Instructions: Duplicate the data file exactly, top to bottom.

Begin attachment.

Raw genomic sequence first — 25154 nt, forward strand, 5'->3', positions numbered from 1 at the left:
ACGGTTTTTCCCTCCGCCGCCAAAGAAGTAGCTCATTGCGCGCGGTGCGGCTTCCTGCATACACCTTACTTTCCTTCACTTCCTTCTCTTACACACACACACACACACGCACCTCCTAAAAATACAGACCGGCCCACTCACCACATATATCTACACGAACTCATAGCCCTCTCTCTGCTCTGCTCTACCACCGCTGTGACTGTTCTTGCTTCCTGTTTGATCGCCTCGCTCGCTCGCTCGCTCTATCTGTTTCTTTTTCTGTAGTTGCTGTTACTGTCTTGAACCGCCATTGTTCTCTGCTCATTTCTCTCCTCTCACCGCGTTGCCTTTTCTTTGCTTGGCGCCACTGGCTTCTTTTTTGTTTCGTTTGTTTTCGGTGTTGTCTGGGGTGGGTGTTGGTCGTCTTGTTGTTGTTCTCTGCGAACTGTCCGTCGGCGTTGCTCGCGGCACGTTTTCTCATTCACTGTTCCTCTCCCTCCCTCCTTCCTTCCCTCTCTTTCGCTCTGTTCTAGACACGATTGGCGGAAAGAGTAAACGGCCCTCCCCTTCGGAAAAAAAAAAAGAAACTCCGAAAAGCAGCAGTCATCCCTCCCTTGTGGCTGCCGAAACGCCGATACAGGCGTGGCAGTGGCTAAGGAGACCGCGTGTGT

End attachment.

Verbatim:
Raw genomic sequence first — 25154 nt, forward strand, 5'->3', positions numbered from 1 at the left:
ACGGTTTTTCCCTCCGCCGCCAAAGAAGTAGCTCATTGCGCGCGGTGCGGCTTCCTGCATACACCTTACTTTCCTTCACTTCCTTCTCTTACACACACACACACACACGCACCTCCTAAAAATACAGACCGGCCCACTCACCACATATATCTACACGAACTCATAGCCCTCTCTCTGCTCTGCTCTACCACCGCTGTGACTGTTCTTGCTTCCTGTTTGATCGCCTCGCTCGCTCGCTCGCTCTATCTGTTTCTTTTTCTGTAGTTGCTGTTACTGTCTTGAACCGCCATTGTTCTCTGCTCATTTCTCTCCTCTCACCGCGTTGCCTTTTCTTTGCTTGGCGCCACTGGCTTCTTTTTTGTTTCGTTTGTTTTCGGTGTTGTCTGGGGTGGGTGTTGGTCGTCTTGTTGTTGTTCTCTGCGAACTGTCCGTCGGCGTTGCTCGCGGCACGTTTTCTCATTCACTGTTCCTCTCCCTCCCTCCTTCCTTCCCTCTCTTTCGCTCTGTTCTAGACACGATTGGCGGAAAGAGTAAACGGCCCTCCCCTTCGGAAAAAAAAAAAGAAACTCCGAAAAGCAGCAGTCATCCCTCCCTTGTGGCTGCCGAAACGCCGATACAGGCGTGGCAGTGGCTAAGGAGACCGCGTGTGT